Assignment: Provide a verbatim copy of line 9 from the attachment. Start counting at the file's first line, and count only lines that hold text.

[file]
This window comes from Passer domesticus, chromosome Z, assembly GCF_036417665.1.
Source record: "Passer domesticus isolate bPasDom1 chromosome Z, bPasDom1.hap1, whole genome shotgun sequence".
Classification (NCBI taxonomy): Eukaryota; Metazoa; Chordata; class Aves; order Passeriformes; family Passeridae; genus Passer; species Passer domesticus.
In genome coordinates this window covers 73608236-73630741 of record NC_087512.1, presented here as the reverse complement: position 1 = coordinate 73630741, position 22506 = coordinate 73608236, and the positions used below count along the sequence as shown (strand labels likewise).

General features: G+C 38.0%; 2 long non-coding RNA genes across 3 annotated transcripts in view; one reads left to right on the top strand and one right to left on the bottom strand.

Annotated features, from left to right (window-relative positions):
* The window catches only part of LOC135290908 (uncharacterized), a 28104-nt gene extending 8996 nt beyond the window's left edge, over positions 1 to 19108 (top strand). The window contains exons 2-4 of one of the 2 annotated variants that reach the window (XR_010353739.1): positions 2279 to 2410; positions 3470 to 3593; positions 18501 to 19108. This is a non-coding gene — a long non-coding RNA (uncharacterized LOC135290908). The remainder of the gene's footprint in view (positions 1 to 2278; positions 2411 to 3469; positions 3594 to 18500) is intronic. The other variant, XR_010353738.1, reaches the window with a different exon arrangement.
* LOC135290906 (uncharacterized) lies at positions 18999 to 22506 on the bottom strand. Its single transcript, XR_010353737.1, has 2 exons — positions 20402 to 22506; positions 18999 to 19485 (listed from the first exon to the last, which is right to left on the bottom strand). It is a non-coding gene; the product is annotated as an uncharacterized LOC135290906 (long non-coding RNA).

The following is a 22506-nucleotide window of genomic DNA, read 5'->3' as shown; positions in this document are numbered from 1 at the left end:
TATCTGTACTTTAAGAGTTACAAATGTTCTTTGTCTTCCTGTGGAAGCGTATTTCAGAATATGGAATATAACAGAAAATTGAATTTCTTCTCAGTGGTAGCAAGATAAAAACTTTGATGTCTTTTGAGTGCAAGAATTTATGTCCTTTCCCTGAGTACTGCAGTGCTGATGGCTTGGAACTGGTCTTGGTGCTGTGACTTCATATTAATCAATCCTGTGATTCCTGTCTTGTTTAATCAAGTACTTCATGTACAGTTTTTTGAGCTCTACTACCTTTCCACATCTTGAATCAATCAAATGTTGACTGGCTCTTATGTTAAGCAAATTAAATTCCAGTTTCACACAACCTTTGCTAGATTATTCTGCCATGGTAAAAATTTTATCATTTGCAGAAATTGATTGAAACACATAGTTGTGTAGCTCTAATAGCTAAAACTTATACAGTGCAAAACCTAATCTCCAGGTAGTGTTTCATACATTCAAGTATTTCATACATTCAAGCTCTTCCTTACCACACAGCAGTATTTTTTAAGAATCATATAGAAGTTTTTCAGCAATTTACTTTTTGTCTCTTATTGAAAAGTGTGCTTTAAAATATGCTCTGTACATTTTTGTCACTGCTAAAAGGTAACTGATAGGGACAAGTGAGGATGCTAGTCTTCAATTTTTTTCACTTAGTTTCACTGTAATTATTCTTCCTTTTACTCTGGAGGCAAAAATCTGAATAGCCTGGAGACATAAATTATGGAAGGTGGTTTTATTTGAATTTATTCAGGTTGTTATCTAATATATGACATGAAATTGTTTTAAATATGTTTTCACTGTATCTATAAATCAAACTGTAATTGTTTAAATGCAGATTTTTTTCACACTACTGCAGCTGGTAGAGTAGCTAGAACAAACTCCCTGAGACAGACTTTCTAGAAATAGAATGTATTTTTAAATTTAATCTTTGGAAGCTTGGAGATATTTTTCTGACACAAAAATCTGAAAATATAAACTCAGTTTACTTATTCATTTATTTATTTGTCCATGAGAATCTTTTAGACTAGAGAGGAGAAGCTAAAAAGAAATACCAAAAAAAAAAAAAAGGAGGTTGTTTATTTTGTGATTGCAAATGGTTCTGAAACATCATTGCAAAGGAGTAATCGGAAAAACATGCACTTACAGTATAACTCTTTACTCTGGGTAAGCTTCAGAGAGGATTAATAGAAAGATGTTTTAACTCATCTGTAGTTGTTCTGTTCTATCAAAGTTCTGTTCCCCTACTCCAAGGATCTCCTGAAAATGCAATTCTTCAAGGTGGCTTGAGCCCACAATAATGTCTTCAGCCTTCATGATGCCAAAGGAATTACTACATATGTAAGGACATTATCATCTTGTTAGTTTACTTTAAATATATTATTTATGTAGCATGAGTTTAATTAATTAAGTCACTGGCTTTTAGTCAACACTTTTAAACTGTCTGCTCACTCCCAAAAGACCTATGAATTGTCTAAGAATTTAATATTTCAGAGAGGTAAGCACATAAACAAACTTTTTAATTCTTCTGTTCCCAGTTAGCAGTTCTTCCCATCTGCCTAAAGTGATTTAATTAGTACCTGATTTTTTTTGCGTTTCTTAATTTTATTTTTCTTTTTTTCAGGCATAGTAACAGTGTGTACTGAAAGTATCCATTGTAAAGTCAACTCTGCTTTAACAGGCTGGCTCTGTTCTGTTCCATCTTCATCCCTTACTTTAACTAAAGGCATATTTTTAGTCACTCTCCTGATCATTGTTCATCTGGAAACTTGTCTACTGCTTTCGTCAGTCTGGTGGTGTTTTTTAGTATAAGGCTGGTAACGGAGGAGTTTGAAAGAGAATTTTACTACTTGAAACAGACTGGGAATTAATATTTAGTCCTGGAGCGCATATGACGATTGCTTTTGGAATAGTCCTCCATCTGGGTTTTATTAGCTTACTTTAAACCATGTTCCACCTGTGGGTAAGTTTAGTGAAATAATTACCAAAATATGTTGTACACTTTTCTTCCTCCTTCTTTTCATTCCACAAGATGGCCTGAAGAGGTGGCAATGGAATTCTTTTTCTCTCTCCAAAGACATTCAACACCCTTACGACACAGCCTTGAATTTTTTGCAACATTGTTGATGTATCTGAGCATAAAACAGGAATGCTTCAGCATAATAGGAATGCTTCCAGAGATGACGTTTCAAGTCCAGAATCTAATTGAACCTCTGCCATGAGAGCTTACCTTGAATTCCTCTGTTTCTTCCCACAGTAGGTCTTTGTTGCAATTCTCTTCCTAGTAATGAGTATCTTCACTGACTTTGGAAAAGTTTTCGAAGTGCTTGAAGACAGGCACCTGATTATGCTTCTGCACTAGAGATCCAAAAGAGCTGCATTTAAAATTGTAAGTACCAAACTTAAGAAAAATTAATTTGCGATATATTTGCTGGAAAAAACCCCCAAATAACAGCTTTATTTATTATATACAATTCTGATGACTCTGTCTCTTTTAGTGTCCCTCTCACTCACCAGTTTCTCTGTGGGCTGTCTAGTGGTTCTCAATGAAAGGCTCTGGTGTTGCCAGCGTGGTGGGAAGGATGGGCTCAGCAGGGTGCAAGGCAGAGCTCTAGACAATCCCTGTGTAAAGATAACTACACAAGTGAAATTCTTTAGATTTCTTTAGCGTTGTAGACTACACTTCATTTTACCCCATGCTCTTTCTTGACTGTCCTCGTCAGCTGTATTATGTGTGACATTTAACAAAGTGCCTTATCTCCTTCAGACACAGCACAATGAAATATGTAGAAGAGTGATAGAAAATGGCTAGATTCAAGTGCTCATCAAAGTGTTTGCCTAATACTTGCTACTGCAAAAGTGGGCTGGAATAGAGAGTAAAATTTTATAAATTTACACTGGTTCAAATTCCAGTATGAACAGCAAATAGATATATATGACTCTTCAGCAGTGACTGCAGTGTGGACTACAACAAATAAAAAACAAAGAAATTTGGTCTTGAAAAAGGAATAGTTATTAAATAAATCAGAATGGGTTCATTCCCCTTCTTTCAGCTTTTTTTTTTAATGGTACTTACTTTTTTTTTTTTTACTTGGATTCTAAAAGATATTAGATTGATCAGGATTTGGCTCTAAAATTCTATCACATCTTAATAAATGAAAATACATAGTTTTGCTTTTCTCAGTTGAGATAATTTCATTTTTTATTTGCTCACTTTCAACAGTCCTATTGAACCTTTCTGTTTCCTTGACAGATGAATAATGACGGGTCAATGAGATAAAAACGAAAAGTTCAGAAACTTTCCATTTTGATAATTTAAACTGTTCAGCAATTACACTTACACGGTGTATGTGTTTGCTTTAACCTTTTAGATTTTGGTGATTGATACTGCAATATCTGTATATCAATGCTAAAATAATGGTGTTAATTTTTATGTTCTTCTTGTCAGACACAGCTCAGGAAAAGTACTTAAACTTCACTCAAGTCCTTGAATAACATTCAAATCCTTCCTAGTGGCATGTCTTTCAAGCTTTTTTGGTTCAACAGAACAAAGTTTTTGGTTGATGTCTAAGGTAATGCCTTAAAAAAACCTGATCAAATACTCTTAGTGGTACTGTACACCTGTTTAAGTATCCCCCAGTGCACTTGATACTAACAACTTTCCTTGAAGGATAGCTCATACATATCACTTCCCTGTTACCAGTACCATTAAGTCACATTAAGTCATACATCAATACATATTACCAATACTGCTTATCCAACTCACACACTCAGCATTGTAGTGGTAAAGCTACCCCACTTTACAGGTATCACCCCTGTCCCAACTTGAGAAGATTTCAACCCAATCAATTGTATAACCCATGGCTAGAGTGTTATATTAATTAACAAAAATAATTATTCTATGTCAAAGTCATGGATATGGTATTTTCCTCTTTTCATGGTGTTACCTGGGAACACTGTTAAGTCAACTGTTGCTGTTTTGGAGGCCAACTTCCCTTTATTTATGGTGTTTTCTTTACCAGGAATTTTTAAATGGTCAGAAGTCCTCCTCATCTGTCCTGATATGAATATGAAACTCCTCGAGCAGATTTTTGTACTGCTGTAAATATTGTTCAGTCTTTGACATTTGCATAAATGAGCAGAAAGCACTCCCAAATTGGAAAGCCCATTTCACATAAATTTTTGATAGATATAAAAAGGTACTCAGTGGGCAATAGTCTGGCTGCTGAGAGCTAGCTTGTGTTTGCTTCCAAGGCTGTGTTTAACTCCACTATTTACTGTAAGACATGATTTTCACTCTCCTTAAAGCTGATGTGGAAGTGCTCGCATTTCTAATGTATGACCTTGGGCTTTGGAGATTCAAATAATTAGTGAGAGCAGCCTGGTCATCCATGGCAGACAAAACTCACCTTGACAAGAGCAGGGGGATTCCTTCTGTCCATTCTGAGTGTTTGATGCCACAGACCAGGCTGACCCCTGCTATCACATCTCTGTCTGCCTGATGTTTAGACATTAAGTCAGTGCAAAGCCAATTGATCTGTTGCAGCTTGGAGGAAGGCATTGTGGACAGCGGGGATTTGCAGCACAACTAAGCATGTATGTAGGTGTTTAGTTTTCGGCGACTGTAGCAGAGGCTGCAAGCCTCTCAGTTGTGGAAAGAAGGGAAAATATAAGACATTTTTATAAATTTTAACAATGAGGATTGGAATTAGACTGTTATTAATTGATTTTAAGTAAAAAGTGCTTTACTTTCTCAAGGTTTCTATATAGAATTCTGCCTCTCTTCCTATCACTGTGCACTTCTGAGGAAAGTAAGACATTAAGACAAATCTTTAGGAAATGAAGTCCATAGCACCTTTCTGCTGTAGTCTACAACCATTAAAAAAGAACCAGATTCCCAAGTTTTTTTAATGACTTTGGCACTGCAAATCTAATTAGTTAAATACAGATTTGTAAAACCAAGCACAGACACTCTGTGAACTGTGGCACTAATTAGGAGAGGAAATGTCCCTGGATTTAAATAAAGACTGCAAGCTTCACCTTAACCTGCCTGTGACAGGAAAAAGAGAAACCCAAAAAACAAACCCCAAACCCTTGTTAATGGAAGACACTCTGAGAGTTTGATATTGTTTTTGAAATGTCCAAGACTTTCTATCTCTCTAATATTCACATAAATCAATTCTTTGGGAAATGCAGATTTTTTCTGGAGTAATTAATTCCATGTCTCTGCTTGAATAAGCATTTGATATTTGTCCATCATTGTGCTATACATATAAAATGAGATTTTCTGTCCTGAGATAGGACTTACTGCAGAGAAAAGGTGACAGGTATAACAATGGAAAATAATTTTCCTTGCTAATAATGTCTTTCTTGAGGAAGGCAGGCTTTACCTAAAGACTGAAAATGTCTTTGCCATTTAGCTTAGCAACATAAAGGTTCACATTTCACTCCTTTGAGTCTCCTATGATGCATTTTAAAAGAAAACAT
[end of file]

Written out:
The following is a 22506-nucleotide window of genomic DNA, read 5'->3' as shown; positions in this document are numbered from 1 at the left end: